After two full days of interruptions cause by the blizzard, things are finally back to normal. On the first full day (Friday), we had no power for about 12 hours. Then, when electricity was restored, I still had no television, phone or Internet. This major inconvenience lasted until about 1 p.m. on Saturday when the phone and TV returned. Still no Internet! I was lost. There was no going anywhere to break the monotony because our entire street was drifted in and no plow arrived until about 8 p.m. last night. That was 48 hours of snow and rain that had turned the road into a slushy mire. There was no getting through it. The long and short of it is, I appreciate all these conveniences just a little bit more. This post of the Gadwall has been sitting on my computer for two days now, and here it is!
Well off course, this female Gadwell was first seen at QV Lake on January 8, located by Bruce Mactavish. I was at the lake early on the 9th, thinking I would see this rare visitor right away. One hour later, I gave up. There were four of us looking with no luck.
Before heading over to try to locate this bird, I looked at many pictures pictures of the Gadwall and thought I would recognize it right away. After looking at scores of American Black Ducks and Hybrid Mallards, I ended up thinking I wouldn't recognize the Gadwall if it walked over my feet.
On Thursday morning before the storm, I headed down to the lake again in the hopes of seeing the reported Yellow-legged Gull. There were thousands of gulls on the ice, and it was impossible to scan them all.
Checking over the ducks at the West end of the lake, I still didn't see the Gadwall. I really wondered if it had fallen victim to the roaming otter in the area. Thinking it may have moved to the Virginia River outflow to avoid the otter, I headed around the lake.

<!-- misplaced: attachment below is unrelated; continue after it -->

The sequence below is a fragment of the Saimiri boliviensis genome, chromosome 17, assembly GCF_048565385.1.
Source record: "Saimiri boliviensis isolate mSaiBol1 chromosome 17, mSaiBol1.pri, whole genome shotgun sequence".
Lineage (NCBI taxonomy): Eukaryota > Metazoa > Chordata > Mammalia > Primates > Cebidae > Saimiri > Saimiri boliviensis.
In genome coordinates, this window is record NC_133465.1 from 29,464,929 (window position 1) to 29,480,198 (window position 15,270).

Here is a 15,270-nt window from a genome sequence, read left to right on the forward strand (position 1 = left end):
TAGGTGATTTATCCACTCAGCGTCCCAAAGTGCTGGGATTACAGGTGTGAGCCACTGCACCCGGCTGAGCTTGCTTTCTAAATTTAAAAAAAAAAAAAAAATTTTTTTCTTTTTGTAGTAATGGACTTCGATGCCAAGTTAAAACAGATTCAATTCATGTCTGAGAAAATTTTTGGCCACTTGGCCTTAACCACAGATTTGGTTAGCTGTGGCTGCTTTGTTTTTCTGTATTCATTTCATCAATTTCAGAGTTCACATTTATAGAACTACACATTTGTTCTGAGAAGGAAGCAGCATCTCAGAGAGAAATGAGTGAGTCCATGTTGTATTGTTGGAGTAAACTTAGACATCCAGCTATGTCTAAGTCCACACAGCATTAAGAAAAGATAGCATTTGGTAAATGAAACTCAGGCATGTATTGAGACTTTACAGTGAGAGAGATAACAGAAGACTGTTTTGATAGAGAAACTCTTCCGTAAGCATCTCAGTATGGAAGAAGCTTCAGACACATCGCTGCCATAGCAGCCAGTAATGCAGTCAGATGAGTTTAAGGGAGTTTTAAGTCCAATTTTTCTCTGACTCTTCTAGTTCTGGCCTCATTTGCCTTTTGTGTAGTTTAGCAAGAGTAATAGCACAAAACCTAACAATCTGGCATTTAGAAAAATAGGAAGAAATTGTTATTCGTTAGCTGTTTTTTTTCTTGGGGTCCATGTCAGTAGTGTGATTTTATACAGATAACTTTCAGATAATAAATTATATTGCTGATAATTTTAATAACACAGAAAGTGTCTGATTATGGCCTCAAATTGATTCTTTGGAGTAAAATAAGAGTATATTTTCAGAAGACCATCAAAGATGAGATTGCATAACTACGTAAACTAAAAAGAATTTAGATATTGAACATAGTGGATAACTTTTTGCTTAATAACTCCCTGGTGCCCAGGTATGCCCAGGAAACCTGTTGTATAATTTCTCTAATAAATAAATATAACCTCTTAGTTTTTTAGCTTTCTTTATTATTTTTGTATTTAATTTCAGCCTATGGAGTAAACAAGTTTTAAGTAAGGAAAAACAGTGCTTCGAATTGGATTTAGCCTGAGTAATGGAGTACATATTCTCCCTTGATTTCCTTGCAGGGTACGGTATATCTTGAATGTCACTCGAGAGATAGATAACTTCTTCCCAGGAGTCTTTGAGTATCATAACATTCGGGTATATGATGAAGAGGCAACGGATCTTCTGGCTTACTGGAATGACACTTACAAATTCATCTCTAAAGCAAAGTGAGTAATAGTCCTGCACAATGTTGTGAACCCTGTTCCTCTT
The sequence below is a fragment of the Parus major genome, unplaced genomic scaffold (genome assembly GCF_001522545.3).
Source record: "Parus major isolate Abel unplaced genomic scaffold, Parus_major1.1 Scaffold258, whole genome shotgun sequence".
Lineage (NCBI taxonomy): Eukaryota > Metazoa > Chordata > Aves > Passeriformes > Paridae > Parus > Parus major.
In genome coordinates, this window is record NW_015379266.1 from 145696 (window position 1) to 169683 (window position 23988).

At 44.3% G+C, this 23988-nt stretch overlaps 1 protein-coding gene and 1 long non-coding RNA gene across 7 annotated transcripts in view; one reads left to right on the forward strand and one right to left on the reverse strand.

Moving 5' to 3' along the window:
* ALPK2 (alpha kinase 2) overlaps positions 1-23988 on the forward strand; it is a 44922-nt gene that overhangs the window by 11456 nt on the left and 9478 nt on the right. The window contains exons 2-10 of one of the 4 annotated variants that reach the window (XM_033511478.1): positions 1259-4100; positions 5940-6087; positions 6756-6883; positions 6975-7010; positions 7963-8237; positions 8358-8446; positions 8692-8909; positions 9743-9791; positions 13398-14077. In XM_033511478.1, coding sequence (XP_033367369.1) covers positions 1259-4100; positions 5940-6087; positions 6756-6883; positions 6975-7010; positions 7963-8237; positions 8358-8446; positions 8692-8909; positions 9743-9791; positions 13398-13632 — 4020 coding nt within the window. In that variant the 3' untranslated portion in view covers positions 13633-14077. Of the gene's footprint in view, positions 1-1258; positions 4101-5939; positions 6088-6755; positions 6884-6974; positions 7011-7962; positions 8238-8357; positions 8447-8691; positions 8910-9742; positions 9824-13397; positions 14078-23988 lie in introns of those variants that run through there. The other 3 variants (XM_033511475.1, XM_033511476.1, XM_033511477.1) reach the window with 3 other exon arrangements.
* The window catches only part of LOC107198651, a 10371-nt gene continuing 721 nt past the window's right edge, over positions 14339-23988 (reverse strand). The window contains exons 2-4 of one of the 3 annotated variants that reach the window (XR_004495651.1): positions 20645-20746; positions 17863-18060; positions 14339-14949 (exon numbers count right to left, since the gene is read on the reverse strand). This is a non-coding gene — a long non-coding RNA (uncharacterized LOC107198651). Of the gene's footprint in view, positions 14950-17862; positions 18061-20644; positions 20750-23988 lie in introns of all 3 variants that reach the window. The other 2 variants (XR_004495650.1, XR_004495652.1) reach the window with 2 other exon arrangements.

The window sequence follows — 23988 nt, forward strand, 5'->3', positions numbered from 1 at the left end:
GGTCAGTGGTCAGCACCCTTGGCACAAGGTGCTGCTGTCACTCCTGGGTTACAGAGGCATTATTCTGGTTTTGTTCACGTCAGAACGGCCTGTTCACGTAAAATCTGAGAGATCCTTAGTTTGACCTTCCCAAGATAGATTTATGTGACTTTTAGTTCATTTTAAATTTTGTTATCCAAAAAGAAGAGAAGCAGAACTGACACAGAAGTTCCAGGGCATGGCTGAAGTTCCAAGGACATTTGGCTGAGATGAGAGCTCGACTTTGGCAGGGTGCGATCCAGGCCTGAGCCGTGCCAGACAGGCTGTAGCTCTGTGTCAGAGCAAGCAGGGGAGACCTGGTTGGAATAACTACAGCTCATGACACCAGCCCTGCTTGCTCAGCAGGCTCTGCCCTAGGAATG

Taking it very slowly I moved into the gazebo to dodge the wind and to watch the ducks without disturbing them. Then, I spotted the different one, the one with the white wing patch, thin bill with a gray strip on top and orange sides. That had to be it! I watched it closely as my mind ran the list of field marks: Brown mottled color, white speculum, yellow feet, two-toned bill and roundish head.
I wondered if I had been the first to locate this bird first, would I have even known it was a Gadwall? Probably not. It resembled the black ducks so much. Only a little smaller in size, feet just a shade off the orange feet of the others, and size only a tad smaller than the Black Ducks. This diving duck could have easily gone undetected by me.
The longer I looked at it, the more distinct it became. I had seen two Gadwall before but never had the opportunity to study it as I did on that day. Now, that I have had such a great chance to view this bird, I really do think I will be able to pick one out of the crowd in the future, should the opportunity arrive again.
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